Entergy Gulf States

253 F.3d 203 (2001) | Cited 7 times | Fifth Circuit | May 31, 2001

As amended June 18, 2001

Petition for Review of an Order of the National Labor Relations Board

At issue is whether ten operations coordinators1 ("OC") at an electrical utility are statutory supervisors within the meaning of the National Labor Relations Act, 29 U.S.C. § 151 et seq ("NLRA" or "Act"). Petitioner Entergy Gulf States, Inc. ("Entergy" or the "Employer") asks this court to reverse a National Labor Relations Board ("NLRB" or "the Board") decision holding that OCs are not supervisors. Because neither the facts nor applicable law has changed since the NLRB declared OCs to be supervisors in 1983, we will not defer to the Board's attempt to recharacterize them in 1999. We grant Entergy's petition for review, set aside NLRB's bargaining order, and deny enforcement.


Entergy is a Texas corporation that provides electricity to customers in Louisiana and Texas. Respondent International Brotherhood of Electrical Workers, Local Union No. 2286 ("Union") represents a bargaining unit of the employer's workers.

This dispute centers on the responsibilities of Entergy's OCs. Working from a central operations center, OCs monitor the status of power lines that distribute electricity to customers. They receive reports of power outages from their computers or from a phone reception center and coordinate repairs with field workers.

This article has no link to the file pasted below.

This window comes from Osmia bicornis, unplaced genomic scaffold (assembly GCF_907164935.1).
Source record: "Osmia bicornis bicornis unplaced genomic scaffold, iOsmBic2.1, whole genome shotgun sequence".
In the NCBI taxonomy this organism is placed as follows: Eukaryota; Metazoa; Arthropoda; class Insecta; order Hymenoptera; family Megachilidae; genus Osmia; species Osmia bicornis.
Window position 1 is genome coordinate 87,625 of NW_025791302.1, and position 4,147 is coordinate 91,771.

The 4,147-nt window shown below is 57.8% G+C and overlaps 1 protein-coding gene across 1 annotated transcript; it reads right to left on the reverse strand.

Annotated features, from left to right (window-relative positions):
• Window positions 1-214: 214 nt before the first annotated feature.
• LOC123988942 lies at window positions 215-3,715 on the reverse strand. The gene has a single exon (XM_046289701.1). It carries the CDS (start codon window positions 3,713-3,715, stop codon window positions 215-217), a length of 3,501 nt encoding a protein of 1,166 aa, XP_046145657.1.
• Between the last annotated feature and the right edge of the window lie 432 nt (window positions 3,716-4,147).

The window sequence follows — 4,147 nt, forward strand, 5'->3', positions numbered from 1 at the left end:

During normal working hours, four to five OCs will be in the operations center monitoring separate service areas. They report to a supervisor in the operations center. Because of their grave responsibility to ensure continuous electrical service and their need to work without distraction, OCs have the authority to order even senior executives out of the operations center.

Crews of field workers are on duty during normal working hours conducting routine maintenance and service calls in their respective duty areas. Field workers normally speak with OCs during the day to execute "switching orders." A switching order is a set of instructions that disengages specific power lines without interrupting customer service and allows construction or maintenance crews to work safely on power equipment. Using information from computer systems, an OC writes a switching order to fit an individual situation. The OC typically faxes the order to a field worker. Once the worker arrives at the site, he calls the OC and reads back the switching order as he executes it. If the worker perceives a problem with the switching order, he can question it and suggest an alternative. OCs have ultimate responsibility over the process, however.